To Siri With Love author Judith Newman and her son Gus [image: A white woman with long curly dark hair, snuggling with her teen son, who has short dark hair, next to an image of the book To Siri With Love.]
It took me a long time to read Judith Newman's autism parenting memoir To Siri With Love, despite the author herself courteously sending me a copy. I had to nudge myself to keep going, because I don't like reading books that treat autistic people as inscrutable annoyances. I also dragged my feet due to more personal preferences: books written in breezy airport-bookstore-ready voices are not my thing, plus Newman's sense of humor put me off: Getting a discount on a hotel room because a kid was recently eaten by an alligator onsite is not amusing to me, for instance.
I am also put off by how little respect Newman's shows for autistic people. She writes passionately about how much a specific autistic adult needs support and understanding and (correctly) how badly society and systems have mistreated him—yet reveals second-hand information about his bowel habit demonstrations of distress. This actual lack of theory of mind is even more confusing given that Newman wrote Siri in part to bring more attention to non-genius autistic kids like her son Gus (who seems like the most awesome young man ever), a group she considers underrepresented. But, as as comedian and filmmaker Hari Kondabolu says in talking about minority representation in general: it can’t just be about the stereotypes; it has to be about recognizing real-life diversity and humanity. Yet Newman does nothing to expand autism understanding, bust negative autism stereotypes, or further her son's humanity; if anything To Siri With Love mostly illustrates how much her son's autistic traits annoy her.
I think Newman has failed her son by writing this book. I think her book will make life harder, not easier, for autistic people including but not limited to both our sons. Because when it comes to the treatment of autistic people, the entire world is essentially bigoted bullies and complicit bystanders. Instead of defending her son, Newman has joined the side of the bullies in declaring, “Well yeah, I love him but I get your point and actually I agree that he’s weird.”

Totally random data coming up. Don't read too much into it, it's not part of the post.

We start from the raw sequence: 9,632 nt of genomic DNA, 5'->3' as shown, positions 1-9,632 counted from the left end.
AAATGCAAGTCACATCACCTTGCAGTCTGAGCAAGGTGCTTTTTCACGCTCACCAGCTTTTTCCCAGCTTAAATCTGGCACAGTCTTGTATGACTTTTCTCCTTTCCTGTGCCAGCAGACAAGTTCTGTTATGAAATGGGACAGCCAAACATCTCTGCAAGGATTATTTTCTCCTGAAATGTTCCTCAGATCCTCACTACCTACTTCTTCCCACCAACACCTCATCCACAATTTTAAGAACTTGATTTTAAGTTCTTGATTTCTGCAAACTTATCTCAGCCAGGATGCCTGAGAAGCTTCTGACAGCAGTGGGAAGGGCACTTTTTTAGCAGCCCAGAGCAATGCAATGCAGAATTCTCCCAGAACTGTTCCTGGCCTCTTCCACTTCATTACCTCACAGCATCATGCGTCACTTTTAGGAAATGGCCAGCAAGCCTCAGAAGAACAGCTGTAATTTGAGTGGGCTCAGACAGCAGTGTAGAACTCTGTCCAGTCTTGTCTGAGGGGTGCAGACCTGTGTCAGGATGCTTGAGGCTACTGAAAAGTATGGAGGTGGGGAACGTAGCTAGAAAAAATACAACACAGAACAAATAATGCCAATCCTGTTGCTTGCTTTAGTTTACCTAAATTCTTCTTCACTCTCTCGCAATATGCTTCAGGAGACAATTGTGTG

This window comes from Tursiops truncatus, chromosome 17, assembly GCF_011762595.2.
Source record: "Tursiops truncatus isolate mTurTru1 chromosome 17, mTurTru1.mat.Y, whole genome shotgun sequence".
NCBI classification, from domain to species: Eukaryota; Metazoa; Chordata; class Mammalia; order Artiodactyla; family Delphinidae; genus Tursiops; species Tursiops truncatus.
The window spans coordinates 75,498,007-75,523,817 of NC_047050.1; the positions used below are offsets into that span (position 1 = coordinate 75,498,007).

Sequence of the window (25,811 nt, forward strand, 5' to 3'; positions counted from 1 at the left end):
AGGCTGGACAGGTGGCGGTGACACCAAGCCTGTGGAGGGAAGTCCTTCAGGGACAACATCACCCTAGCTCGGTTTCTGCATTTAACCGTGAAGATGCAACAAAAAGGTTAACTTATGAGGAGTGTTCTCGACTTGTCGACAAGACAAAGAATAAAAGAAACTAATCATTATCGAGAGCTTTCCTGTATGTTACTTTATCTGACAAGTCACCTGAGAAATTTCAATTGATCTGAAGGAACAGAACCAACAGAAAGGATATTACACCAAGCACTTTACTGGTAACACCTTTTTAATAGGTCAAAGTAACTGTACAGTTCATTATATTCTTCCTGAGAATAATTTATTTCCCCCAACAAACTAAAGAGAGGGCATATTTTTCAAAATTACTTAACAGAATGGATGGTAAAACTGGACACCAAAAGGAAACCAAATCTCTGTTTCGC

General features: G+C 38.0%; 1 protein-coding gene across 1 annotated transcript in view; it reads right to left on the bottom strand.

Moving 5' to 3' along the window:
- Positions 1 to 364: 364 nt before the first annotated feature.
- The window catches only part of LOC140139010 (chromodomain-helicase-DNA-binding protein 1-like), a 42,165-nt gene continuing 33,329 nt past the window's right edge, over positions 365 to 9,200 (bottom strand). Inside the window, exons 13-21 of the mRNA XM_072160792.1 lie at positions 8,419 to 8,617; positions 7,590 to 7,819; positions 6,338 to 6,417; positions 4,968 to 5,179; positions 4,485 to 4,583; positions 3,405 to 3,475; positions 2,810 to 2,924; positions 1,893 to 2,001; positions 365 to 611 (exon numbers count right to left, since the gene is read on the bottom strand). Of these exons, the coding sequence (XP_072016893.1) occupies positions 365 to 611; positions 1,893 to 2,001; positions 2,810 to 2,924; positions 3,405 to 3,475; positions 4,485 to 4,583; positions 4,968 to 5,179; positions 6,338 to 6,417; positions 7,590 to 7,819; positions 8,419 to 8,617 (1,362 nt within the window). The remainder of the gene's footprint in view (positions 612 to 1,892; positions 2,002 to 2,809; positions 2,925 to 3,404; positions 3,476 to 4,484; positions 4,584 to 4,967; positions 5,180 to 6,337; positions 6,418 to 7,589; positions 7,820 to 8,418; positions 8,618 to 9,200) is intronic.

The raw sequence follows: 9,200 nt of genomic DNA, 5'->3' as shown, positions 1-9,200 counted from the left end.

This deeply messed up attitude needs to be called out. While it’s common if not OK for parents to be ignorant and bigoted when they come from outside a community, once you find out your own kids are part of a margnialized community you are supposed to be like Amy Acker's mom in Marvel’s X-Men-adjacent series Gifted, and get 100% on your kid's side and do whatever is necessary to protect them. (I’m not recommending going on the lam, but allying with and learning from your kids’ community? Yes, that is actually a very good idea.)
And you certainly don’t join the world's bullies in smacking down all the other autistic people who come to your kid's aid because they are part of his community and get how much being bullied hurts. Instead, you ask your kid's people—who may not be exactly like your kid but surely understand what it is like to be constantly treated like subhumans yet survive—how they did it. You learn from them. Because you and those autistic people? That particular Venn diagram is all your kid has. It should be you, Autistics, and your kid against the fucking world.
This is why it is so infuriating and hurts so much to have a mainstream author like Newman choose the side of conventional shitty attitudes about autism and autistic people when her kid needs so much more from her. Yes, changing one's deeply ingrained negative assumptions about autism is hard. Yes, it's harder when society reinforces those assumptions. But if you’re the parent of a child from a minority group yet you yourself represent and have direct connections to high-profile media channels, and you not only shirk your power and waste the opportunity to change minds but then belittle and dismiss and sabotage your son's autistic community members for having opinions about your harmful book and the people it is hurting, including your own kid? You kind of suck.